Archive | January, 2011

The changing language of US presidents

25 Jan
Seal of the President of the United States

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There’s a fabulous article on the BBC News website today, showing the changing popularity of certain words in the President’s State of the Union speech between 1790 and the present day.

The big winner is ‘we’; presidents have used it more and more in the 20th century to stress inclusivity.  The big loser is ‘public’, which has declined greatly in frequency.

One thing that did catch my eye was that ‘United States’ has quite clearly lost out to ‘America’.  Not only is the latter simpler and more catchy, but I guess (and I don’t know) that in the early dates, there was more of an emphasis on the union of all the different states into one country, something noone cares about anymore.

Check the article out for yourself; it’s fascinating!


The fly in the ointment

23 Jan
Titlepage and dedication from a 1612-1613 King...

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In October last year, I played the birthday card and persuaded my husband to give up his Friday night to accompany me to the ‘Warwick Words’ festival to see David Crystal talk on the King James Bible.

It was an evening of warmth, wit and insight – much like the many brilliant books David Crystal has written.   He’s a fantastic presenter, and even my husband, who has no particular interest in the English language or the King James Bible (the subject of the talk), thoroughly enjoyed the session.

In his talk, David debunked some of the myths around the King James Bible – that it is the ‘DNA’ of our English language.  The influence of the King James Bible, he argued, is not in the grammar, syntax, vocabulary or spelling of English.  Instead, he claims that where it is influential is in the use of idiom – ‘the fly in the ointment’, ‘am I my brother’s keeper?’, ‘a man after my own heart’, a ‘two-edged sword’, ‘pearls before swine’ and many, many more.

Here’s a list of those idioms from

But as David went on to explain, there are surprisingly few idioms truly original to the King James Bible.  Many had actually appeared in earlier versions of the Bible, and I think (and I may have misremembered) that David counted only 18 idioms that could first be traced to the King James version.

There’s a great interview with David on (and it’s great to see him on this site as he is one of my icons!)

David’s also written an article for the Oxford English Dictionary site on this topic.

Finally, here’s David’s book Begat on the King James Bible.  I haven’t read it – but if it’s like any of the many other books of his I have read, it’s bound to be a delight.

‘Of that ilk’

19 Jan
An antique map of England and Wales by John Ca...

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I heard the phrase ‘of that ilk’ used over the Christmas period to describe
a landed family.  My hazy memory suggests it was used about the Montcrieffs, a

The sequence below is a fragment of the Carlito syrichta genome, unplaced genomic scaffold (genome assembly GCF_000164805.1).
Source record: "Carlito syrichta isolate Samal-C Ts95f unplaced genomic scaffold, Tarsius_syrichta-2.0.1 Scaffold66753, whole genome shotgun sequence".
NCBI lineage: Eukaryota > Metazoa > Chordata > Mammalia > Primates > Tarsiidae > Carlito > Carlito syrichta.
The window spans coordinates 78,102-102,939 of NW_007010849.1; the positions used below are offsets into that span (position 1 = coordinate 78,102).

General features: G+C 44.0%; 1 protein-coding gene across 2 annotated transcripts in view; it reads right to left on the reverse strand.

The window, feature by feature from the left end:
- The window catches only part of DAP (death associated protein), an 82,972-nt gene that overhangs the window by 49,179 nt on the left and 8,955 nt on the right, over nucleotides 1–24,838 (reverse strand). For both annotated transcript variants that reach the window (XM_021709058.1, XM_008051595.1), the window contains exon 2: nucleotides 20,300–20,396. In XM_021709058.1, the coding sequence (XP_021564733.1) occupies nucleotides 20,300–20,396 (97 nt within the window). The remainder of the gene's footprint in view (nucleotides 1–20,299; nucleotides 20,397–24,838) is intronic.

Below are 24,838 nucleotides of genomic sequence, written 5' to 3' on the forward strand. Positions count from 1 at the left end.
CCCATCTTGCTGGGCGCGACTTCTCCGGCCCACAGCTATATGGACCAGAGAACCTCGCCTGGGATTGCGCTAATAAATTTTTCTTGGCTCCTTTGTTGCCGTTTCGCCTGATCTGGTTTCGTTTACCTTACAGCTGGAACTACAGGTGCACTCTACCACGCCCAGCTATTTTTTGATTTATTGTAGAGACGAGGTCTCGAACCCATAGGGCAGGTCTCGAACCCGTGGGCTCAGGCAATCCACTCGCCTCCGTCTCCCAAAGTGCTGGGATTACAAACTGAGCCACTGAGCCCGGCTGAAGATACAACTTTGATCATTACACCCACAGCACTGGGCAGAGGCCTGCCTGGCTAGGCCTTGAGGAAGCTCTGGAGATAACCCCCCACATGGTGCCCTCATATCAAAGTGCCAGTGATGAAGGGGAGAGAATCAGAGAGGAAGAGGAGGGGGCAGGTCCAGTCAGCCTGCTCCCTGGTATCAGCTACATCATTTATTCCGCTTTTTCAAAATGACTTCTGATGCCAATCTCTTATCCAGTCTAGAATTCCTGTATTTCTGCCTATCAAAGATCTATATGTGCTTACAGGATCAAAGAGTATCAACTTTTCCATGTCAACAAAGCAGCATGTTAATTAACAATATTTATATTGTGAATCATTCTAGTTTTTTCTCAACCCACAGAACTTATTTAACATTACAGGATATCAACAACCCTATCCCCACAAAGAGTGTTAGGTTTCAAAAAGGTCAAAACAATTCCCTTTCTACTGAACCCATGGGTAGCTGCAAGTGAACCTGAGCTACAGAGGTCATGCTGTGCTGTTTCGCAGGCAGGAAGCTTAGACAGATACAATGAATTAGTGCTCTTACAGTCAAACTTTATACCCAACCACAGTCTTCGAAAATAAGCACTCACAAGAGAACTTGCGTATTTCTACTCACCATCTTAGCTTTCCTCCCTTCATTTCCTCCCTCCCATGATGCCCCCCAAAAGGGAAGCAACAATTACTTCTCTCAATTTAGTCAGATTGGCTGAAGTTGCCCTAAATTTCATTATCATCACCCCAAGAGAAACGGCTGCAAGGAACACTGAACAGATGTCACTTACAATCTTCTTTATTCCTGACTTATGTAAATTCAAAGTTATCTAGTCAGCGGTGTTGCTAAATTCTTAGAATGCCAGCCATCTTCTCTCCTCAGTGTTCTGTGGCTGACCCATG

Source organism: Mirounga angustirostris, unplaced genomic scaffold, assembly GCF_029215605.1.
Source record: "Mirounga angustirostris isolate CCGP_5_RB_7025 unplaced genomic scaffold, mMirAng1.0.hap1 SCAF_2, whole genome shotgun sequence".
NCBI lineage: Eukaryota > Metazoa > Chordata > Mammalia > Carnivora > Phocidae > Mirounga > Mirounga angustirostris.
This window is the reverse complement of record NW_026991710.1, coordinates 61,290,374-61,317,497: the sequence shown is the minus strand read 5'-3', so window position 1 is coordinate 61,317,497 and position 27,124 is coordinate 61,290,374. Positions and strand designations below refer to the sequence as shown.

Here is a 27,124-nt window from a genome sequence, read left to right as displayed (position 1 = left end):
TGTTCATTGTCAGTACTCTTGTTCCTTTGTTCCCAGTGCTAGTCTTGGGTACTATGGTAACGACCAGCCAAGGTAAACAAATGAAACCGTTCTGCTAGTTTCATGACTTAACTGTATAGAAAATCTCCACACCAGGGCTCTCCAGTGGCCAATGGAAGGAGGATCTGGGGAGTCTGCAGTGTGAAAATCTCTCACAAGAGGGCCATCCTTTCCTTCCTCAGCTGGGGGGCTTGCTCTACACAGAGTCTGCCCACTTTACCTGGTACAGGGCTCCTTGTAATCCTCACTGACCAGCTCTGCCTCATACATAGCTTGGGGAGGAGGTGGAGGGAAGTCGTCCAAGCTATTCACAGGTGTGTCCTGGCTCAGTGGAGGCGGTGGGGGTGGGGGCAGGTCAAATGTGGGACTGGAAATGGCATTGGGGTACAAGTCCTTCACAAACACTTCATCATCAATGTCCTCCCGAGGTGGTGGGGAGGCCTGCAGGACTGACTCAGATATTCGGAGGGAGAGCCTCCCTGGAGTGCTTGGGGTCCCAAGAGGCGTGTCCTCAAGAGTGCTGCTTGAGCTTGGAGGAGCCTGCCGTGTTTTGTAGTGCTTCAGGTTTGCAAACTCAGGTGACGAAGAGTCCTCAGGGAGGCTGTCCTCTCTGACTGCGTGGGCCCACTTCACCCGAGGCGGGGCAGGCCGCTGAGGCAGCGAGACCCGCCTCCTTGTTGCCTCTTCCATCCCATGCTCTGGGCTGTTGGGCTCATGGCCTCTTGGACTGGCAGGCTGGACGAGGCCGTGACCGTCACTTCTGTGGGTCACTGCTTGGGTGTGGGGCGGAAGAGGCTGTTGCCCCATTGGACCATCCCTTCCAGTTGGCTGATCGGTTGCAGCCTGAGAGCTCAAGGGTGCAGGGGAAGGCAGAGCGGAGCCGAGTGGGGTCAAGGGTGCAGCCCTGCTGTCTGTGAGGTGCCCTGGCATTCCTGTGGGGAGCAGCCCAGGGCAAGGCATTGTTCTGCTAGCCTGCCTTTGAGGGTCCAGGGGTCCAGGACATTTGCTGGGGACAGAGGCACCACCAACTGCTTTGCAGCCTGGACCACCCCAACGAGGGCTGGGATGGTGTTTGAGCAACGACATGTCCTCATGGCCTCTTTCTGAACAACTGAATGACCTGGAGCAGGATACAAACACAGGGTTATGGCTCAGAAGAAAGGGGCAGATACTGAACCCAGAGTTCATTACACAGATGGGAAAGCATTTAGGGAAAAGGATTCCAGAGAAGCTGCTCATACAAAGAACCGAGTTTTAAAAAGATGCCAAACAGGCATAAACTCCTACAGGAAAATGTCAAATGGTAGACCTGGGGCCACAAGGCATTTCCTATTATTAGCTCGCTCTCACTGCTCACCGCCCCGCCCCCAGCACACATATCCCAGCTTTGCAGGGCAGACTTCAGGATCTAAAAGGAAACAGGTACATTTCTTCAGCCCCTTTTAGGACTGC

Scottish family.  As they happen to live in a place called Montcrieff,
rather than describe them as the ‘Montcrieffs of Montcrieff’, we refer to
them as ‘Montcrieff of that ilk’.

It’s a curious little phrase and my even more hazy memory of the
Anglo-Saxon I studied at university made me think that it was a very old
phrase indeed.

The good news is that my memory did me proud (an increasingly rare

The Anglo-Saxon Chronicle, the written records of what happened in every
year, first use the word ‘ilk’ (or ilce as it’s written) in conjunction
with the year 755.  Unfortunately, I can’t write the phrase in full as WordPress
can’t replicate the Anglo-Saxon alphabet!

The word simply means the ‘same’ or ‘identical’ – so you see a lot of
phrases in Anglo-Saxon such as ‘on this ilke day’ (on the same day).   This
usage continued in Middle English – a Caxton translation of de Voragine’s
Golden Legende from 1483 cites “That the ylke god shold be blessyd.”

But the usage of ‘ilk’ did change over time.  The sense of ‘same’ or
‘identical’ was gradually lost.  One of the earlier related meanings – ‘at
that exact moment’ – did continue until at least the 17th century; the last
citation comes from a Robin Hood tale of c. 1650: “Downe she came in that

The usage quoted in my first paragraph – “the Montcrieffs of that ilk” – is
last quoted in the OED in 1860 –  “A canon and two choristers sent from St.
George’s to the hospital of that ilk”, although me hearing it over
Christmas suggests it has lasted until at least the 21st century.

But it’s another usage of ‘ilk’ that seems to have survived most strongly
into the present day, a usage that OED describes as ‘erroneous’.

It seems that people misunderstood the meaning of ‘Montcrieffs of that
ilk’, and extrapolated ‘ilk’ to mean ‘type’ or ‘sort’.

Here we see the phrase used in this context in 1845: “Mr. Hume, or Mr.
Roebuck, or any member of that ilk” and again in 1973, “One doesn’t like or
dislike a fellow of that ilk.‥ He was a kind of barrow boy in a shop.”

It’s a fascinating 1,200 year long journey for what was an extremely commonplace, ordinary word, but now seems to be dropping out of usage.